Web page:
Obituary: Rootitoot, the B.C. woman who became an Instant Pot influencer



Ruth (Rootitoot) McCusker built an online Instant Pot community of nearly 100,000.


Handout / Brian Wilkowski / PNG

It was Campbell River’s Ruth (Rootitoot) McCusker who taught the world that an Instant Pot can cook a squirrel in just 15 minutes.

According to the B.C. woman’s legendary recipe for squirrel stew — best served over rice, cornmeal mush or grits — you have to cut it up into “cute little squirrel pieces.”

McCusker, an Instant Pot aficionado whose recipes and warmth made her a beloved online figure, died earlier this month at the age of 65. But the unlikely B.C. influencer’s legacy lives on, as does Rootitoot Instant Pot Recipes & Help, the private Facebook group where she continues to be mourned by nearly 100,000.

The group’s members or “flowers,” as McCusker called the visitors to her “secret garden”, grew accustomed to interacting with Rootitoot daily. But in early February, she suddenly stopped posting, and then came a stunning message from her children Brian and Linda Wilkowski: Their mother died peacefully on the night of Feb. 12, just two months after being diagnosed with terminal cancer.

“It was in late December when we found out that she had more than a gallstone, (which) is what we thought it was originally,” Brian Wilkowski, 42, told Postmedia. “She went downhill so fast that there was just no opportunity to break it gently.”

McCusker was a household name, albeit exclusively in households with an Instant Pot. The pressure cooker-style device, which can make yogurt, bread and roast a pound of pork butt in 15 minutes, has been the hottest thing in home cooking since selling 300,000 units on Amazon Prime Day on 2016.

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But the Instant Pot came with a steep learning curve, and as millions more joined the craze in the following years, a need arose for collaborative spaces in which home cooks could share tips, tricks and troubles about the novel technology.

This is where Rootitoot came in.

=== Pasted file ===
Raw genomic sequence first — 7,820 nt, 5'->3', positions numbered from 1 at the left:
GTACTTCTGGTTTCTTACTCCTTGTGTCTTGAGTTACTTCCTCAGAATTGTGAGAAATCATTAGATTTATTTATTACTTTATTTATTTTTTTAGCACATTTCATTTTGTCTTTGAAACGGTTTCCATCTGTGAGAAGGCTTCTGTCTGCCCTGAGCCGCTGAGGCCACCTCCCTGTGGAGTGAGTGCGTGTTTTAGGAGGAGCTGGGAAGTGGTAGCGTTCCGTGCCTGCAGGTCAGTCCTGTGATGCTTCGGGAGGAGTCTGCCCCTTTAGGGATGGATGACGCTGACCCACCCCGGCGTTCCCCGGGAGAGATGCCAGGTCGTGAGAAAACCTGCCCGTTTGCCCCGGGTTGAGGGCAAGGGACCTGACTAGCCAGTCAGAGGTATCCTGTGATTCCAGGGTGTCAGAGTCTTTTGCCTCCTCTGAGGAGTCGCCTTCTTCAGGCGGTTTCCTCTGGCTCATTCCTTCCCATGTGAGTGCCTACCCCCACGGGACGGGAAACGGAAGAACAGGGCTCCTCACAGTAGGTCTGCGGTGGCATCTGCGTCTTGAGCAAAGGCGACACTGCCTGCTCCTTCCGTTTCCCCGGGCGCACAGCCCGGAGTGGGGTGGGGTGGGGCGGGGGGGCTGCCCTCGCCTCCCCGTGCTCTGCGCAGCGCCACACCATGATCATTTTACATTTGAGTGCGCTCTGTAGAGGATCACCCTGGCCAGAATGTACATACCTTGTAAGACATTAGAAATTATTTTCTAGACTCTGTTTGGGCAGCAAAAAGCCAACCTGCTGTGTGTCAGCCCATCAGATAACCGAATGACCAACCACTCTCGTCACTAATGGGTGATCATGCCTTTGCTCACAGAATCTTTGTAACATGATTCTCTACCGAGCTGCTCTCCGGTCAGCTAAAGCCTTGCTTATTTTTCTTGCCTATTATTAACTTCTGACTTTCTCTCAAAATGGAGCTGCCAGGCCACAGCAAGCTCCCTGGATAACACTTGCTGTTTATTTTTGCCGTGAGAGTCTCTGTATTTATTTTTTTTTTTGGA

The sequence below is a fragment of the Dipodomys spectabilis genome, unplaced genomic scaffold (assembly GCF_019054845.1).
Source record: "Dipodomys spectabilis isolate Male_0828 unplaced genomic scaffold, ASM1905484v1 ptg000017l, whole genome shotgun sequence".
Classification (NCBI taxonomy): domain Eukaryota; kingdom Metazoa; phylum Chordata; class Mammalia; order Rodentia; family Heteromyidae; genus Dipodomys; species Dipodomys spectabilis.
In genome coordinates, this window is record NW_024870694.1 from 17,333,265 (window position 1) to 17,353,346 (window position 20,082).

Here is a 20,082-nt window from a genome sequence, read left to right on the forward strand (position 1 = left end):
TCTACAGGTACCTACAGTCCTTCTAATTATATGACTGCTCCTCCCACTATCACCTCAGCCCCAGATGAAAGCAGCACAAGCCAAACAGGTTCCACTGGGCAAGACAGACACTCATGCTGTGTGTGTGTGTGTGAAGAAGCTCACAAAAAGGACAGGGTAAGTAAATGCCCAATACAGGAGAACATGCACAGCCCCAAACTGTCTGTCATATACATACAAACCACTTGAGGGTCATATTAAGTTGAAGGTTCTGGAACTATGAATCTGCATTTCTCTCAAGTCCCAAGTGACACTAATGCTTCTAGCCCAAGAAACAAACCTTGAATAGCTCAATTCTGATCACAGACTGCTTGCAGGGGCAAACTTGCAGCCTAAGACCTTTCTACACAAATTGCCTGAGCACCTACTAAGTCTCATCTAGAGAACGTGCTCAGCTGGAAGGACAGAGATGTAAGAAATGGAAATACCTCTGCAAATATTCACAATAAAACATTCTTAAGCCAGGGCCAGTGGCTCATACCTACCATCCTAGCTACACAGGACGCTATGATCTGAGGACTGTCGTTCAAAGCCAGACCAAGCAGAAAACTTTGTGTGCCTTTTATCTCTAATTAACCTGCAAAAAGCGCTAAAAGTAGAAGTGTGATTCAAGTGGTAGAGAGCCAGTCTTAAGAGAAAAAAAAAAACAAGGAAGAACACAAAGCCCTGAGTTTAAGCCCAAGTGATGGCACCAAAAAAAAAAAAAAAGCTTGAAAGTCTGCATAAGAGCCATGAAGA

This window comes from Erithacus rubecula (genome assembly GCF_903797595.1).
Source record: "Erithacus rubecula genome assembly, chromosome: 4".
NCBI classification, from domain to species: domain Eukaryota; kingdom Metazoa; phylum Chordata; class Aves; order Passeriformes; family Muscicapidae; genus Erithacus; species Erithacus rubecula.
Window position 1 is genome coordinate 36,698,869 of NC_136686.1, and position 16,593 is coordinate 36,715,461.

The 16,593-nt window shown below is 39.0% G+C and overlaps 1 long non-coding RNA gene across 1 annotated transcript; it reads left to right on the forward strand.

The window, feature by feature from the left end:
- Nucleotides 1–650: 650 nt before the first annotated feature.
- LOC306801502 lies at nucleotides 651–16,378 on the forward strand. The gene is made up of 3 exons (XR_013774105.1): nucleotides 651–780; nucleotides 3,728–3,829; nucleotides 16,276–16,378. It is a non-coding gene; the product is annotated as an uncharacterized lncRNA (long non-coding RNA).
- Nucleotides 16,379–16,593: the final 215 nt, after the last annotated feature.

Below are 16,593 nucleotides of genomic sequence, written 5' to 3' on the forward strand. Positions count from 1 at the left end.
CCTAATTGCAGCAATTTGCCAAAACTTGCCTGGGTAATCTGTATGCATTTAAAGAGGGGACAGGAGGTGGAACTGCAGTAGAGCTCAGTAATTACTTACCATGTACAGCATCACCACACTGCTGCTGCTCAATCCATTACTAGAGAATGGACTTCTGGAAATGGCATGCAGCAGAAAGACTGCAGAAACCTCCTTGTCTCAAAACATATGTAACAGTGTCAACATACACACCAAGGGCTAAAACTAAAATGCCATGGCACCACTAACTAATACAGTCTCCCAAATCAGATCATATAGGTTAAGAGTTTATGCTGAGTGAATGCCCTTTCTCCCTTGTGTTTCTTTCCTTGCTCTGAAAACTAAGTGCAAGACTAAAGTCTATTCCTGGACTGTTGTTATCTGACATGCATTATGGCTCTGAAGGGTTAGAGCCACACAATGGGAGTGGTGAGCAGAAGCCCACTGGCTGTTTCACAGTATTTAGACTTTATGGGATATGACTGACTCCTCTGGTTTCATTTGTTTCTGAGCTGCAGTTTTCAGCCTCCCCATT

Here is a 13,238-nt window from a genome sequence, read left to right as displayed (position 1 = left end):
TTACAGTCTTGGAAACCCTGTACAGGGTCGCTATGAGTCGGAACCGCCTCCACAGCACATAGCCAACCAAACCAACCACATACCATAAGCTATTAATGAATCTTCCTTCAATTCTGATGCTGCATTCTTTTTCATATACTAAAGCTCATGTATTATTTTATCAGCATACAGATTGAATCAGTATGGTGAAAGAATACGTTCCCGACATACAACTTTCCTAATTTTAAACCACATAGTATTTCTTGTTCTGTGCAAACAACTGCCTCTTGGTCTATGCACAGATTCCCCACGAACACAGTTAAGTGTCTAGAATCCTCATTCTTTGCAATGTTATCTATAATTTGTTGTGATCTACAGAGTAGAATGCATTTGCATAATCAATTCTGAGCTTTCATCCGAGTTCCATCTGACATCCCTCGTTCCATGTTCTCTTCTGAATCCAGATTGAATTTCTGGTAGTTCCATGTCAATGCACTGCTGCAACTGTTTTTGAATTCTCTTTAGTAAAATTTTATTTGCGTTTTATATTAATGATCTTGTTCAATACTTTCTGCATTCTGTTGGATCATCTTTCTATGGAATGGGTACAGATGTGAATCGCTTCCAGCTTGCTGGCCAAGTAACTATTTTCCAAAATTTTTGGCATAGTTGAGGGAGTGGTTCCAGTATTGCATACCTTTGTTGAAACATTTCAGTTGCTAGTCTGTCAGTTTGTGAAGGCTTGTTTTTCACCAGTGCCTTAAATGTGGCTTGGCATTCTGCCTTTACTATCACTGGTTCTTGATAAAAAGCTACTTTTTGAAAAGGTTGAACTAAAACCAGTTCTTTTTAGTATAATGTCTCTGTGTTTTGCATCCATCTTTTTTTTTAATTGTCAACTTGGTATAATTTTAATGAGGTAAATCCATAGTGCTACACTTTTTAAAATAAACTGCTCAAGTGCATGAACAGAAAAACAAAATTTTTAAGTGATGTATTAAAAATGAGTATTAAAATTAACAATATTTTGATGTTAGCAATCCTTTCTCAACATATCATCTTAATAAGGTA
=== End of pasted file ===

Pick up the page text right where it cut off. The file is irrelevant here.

Ruth “Rootitoot” McCusker in her last days, at home with Rosalee, one of her three grandchildren.

Handout / Brian Wilkowski /

PNG

McCusker had a passion for helping people with new technology. Long before she became an Instant Pot guru, the B.C. resident wrote tech troubleshooting column Computer Savvy for the Campbell River Courier-Islander. When she discovered the Instant Pot community on Facebook shortly after buying her own device in 2018, she dove right in.

The lovable, engaging Rootitoot, a childhood nickname coined by her father, soon became the community’s breakout star.

“She was (…)  getting lots of attention from people in that group,” said Wilkowski. “One of the admins in there mentioned that she should consider opening her own group because her name, Rootitoot, was being posted so often.”

More than 900 people followed “Rootitoot” to her new online space, and over the next two years, that number bloomed to over 94,000. Many were drawn to McCusker’s unmistakable sweetness — she began most posts with the words, “Good morning, O Best Beloveds.” But she was also endlessly helpful, spending the majority of her waking hours fielding queries and developing recipes as needed.

In recent days, followers have fondly recalled the day a woman asked about preparing a whole squirrel. McCusker, who grew up in Banff, initially balked at cooking up a “cute little furry creature,” but eventually she gave in, surprising even herself with an Instant Pot recipe for Rootitoot Squirrel Stew.

Sadly, this recipe does not appear in either volume of the Rootitoot Cookbook, but that hasn’t hindered their popularity, especially lately. Orders for both of McCusker’s spiral-bound recipe collections have increased in recent weeks, Wilkowski said, and there may eventually be a third. McCusker left behind several flash drives full of unpublished content — enough content for another book, perhaps.

At American sports and pop culture website The Ringer, where the little-known Canadian woman earned a surprise feature last week, columnist Katie Baker described the 65-year-old as “pure digital sunshine.”

It only makes sense. That’s what flowers need to grow, and according to her son, Rootitoot’s “flowers” were among the greatest joys in her life.

“It’s so fantastic how many lives she’s touched over the last couple years of her life,” he said. “Even when she found out that it was going to be a terminal diagnosis (…) she was grateful for what she had experienced, especially in the last portion of her life.”

hmooney@postmedia.com


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